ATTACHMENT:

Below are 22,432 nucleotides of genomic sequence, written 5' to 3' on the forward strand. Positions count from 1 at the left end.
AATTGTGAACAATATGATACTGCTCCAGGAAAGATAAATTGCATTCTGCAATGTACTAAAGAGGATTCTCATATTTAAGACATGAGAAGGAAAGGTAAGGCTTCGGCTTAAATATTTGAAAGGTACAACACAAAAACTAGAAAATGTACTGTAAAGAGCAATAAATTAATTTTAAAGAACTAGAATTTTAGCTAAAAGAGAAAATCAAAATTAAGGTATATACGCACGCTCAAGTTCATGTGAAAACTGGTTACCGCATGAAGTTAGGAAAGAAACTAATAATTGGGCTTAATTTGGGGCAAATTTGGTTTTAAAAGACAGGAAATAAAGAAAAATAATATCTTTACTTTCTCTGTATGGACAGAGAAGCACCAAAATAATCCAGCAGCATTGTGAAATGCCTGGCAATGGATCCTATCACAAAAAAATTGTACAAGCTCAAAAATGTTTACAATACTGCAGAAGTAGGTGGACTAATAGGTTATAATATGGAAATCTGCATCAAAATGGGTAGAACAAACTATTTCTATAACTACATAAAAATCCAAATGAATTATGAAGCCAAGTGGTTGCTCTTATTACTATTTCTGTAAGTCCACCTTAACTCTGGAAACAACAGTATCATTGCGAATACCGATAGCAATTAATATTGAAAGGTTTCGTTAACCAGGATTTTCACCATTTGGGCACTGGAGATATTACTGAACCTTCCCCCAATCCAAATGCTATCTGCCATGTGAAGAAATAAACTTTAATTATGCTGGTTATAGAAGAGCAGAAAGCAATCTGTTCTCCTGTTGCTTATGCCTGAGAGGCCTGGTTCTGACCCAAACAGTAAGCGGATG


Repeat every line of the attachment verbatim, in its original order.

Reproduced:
Below are 22,432 nucleotides of genomic sequence, written 5' to 3' on the forward strand. Positions count from 1 at the left end.
AATTGTGAACAATATGATACTGCTCCAGGAAAGATAAATTGCATTCTGCAATGTACTAAAGAGGATTCTCATATTTAAGACATGAGAAGGAAAGGTAAGGCTTCGGCTTAAATATTTGAAAGGTACAACACAAAAACTAGAAAATGTACTGTAAAGAGCAATAAATTAATTTTAAAGAACTAGAATTTTAGCTAAAAGAGAAAATCAAAATTAAGGTATATACGCACGCTCAAGTTCATGTGAAAACTGGTTACCGCATGAAGTTAGGAAAGAAACTAATAATTGGGCTTAATTTGGGGCAAATTTGGTTTTAAAAGACAGGAAATAAAGAAAAATAATATCTTTACTTTCTCTGTATGGACAGAGAAGCACCAAAATAATCCAGCAGCATTGTGAAATGCCTGGCAATGGATCCTATCACAAAAAAATTGTACAAGCTCAAAAATGTTTACAATACTGCAGAAGTAGGTGGACTAATAGGTTATAATATGGAAATCTGCATCAAAATGGGTAGAACAAACTATTTCTATAACTACATAAAAATCCAAATGAATTATGAAGCCAAGTGGTTGCTCTTATTACTATTTCTGTAAGTCCACCTTAACTCTGGAAACAACAGTATCATTGCGAATACCGATAGCAATTAATATTGAAAGGTTTCGTTAACCAGGATTTTCACCATTTGGGCACTGGAGATATTACTGAACCTTCCCCCAATCCAAATGCTATCTGCCATGTGAAGAAATAAACTTTAATTATGCTGGTTATAGAAGAGCAGAAAGCAATCTGTTCTCCTGTTGCTTATGCCTGAGAGGCCTGGTTCTGACCCAAACAGTAAGCGGATG